When one person has a hearing problem does that qualify as a relationship killer? Perhaps that hearing loss makes it easier to ignore a spouse or partner. Who's to say that's not a good thing? It's likely that yes is the answer to both of these questions at some level, but it's also safe to say talking to each other is the key to a good relationship and that's not easy to do when only one person hears well.
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That might be what a person with poor hearing understands when their spouse asks them to take out the trash. Without good communication, even the best relationships suffer, so there is little doubt that hearing loss matters. On the other hand, getting help for that problem might just stop the fighting for good.
Aging Happily Together
The National Institute on Deafness and Other Communication Disorders estimates that about 25 percent of people between the ages of 65 to 74 have some form of hearing loss. If one or more of the individuals involved in the relationship have trouble hearing, their ability to communicate is cut in half and that means tension during those golden years.
The Stress of Hearing Loss
For someone experiencing that gradual loss of hearing, their tension begins to escalate. For one thing, they never know how their loved one will deal with their inability to comprehend a question or follow a story. Tension exists when they try to deny a problem, too. It's difficult to accept that you have hearing loss, especially when it's aging-related. As that frustration builds, it's bound to trigger more fights.
With hearing loss, there is an awful lot of guessing going on, too. Did she say 9 or 10? What channel did he want to watch? What kind of drink did she ask for? The more you guess, the more you are wrong. That kind of miscommunication mixed in with a bit of denial can certainly lead to spats over the littlest things. Add to this the husband that practically yells every time he talks or a wife that has the TV up way too high every evening and hearing loss is at the root to most fights.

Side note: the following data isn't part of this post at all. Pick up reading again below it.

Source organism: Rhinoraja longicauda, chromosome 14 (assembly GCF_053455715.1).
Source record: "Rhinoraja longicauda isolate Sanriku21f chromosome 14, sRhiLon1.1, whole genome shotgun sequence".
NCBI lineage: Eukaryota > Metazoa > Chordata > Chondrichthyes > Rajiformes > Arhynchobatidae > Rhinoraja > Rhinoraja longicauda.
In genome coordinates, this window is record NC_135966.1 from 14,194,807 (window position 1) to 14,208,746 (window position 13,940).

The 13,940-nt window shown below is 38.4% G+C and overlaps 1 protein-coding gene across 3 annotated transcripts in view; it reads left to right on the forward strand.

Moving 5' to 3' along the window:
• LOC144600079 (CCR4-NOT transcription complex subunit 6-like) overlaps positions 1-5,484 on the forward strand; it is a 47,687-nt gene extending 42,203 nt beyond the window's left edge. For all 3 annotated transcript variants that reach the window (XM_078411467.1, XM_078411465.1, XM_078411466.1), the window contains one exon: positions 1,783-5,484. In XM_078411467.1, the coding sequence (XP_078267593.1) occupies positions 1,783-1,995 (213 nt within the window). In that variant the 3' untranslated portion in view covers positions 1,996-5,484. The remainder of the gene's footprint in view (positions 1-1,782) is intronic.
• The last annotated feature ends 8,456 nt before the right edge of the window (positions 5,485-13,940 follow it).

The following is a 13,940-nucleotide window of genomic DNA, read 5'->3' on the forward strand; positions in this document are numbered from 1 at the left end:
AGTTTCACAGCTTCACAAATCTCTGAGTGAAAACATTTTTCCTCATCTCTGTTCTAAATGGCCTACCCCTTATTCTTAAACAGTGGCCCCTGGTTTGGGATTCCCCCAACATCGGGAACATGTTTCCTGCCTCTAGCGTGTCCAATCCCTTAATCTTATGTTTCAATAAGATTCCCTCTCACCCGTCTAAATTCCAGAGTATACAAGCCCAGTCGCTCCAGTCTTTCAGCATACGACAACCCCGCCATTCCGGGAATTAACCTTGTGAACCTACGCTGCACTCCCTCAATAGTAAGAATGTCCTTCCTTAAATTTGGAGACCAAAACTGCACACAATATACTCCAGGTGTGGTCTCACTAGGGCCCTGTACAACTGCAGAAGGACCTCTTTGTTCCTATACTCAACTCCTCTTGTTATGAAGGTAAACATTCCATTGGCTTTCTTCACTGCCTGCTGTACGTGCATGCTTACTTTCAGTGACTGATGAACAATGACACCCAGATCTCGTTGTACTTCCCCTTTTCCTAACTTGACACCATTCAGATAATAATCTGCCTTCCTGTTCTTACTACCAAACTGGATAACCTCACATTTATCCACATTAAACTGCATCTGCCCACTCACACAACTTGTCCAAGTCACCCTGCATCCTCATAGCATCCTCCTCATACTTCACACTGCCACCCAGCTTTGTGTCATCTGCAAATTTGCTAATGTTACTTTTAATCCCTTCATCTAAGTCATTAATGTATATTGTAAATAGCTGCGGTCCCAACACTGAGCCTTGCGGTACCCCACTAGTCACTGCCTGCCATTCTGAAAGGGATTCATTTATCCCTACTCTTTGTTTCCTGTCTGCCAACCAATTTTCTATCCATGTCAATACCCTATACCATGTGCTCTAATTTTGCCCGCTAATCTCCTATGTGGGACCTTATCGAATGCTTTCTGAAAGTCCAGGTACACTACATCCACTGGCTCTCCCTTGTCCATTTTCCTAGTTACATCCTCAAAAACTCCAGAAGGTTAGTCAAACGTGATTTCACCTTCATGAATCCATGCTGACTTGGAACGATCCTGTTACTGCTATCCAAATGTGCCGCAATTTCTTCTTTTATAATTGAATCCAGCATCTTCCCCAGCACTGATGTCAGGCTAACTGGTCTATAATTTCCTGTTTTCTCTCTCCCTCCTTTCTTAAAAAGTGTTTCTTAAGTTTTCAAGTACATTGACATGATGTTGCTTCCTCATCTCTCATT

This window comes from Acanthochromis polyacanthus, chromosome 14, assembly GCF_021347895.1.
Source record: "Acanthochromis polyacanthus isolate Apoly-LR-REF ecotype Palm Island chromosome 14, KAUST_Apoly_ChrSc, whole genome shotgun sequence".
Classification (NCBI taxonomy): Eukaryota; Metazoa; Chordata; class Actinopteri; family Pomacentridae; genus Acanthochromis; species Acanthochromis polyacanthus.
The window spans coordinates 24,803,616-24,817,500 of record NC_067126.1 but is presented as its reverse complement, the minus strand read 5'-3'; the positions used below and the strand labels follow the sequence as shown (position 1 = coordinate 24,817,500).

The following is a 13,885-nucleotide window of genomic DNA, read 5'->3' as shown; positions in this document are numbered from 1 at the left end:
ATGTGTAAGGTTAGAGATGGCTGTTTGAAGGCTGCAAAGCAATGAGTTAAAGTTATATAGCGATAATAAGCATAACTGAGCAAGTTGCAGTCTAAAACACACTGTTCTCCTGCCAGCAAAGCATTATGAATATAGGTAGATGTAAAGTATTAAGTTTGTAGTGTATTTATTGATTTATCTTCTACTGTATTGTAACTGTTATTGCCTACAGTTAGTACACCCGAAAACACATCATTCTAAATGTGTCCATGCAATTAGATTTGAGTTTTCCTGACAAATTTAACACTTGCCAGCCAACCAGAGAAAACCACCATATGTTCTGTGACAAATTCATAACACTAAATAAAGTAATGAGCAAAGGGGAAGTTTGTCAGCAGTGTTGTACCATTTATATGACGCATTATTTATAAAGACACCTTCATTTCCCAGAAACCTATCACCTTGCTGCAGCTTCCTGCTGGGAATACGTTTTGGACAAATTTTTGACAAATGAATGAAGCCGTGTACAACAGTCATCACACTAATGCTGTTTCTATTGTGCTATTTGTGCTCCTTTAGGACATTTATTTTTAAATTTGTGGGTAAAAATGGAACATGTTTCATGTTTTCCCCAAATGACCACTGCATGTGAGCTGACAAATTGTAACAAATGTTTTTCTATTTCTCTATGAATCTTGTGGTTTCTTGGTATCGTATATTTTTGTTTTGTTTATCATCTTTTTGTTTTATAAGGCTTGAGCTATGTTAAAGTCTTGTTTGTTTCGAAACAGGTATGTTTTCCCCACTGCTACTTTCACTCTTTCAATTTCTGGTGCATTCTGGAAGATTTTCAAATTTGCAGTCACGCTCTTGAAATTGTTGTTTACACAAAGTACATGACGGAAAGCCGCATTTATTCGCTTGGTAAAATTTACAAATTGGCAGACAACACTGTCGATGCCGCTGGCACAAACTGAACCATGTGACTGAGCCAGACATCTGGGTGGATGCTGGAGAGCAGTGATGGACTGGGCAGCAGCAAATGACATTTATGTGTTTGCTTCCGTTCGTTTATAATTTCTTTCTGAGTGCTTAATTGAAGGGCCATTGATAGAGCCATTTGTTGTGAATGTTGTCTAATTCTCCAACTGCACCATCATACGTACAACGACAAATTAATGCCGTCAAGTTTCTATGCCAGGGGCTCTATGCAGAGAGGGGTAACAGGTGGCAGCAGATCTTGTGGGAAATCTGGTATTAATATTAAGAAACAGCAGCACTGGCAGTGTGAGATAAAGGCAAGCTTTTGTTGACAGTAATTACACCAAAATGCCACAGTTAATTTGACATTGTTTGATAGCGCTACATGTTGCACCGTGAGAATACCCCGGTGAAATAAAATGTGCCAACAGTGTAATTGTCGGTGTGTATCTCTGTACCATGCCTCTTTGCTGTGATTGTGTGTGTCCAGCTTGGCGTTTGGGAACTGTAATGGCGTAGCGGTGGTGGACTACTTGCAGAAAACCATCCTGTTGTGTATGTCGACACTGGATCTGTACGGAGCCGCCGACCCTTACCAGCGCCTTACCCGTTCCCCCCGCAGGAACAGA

Depression and Hearing Loss
To add to this burden is the association between depression and hearing loss, especially in the elderly. Losing your hearing for most means you are getting older. The loss of this one sense is the first step in not being able to do the things you love, right?
That is not a practical assessment of the situation because people with hearing loss can still enjoy their lives, but, it is part of the negative thinking that goes on in the mind of a person adjusting to that change. The depression gets worse as hearing loss begins to affect relationships with the people you love like a spouse or adult child.
If you are willing to accept that hearing loss is bad for a relationship, then getting help could certainly save it. At some point couples have a choice; seek help or go on fighting. All it takes is a trip to the ear doctor to find out what is going on.
Getting an exam is about more than just improving how you get along as a couple, though. Hearing loss can be a symptom of a serious medical condition like heart disease, high blood pressure or even diabetes. It might also be a sign of something less serious like an ear infection or ear wax blockage. Maybe you use the fighting as an excuse to get help for someone you love, but you do it because you care. If the problem does turn out to be with the ears, then hearing aids will be like going on your second honeymoon. A survey conducted by Hear-the-World found that almost 70 percent of couples stated hearing aids improved their relationship.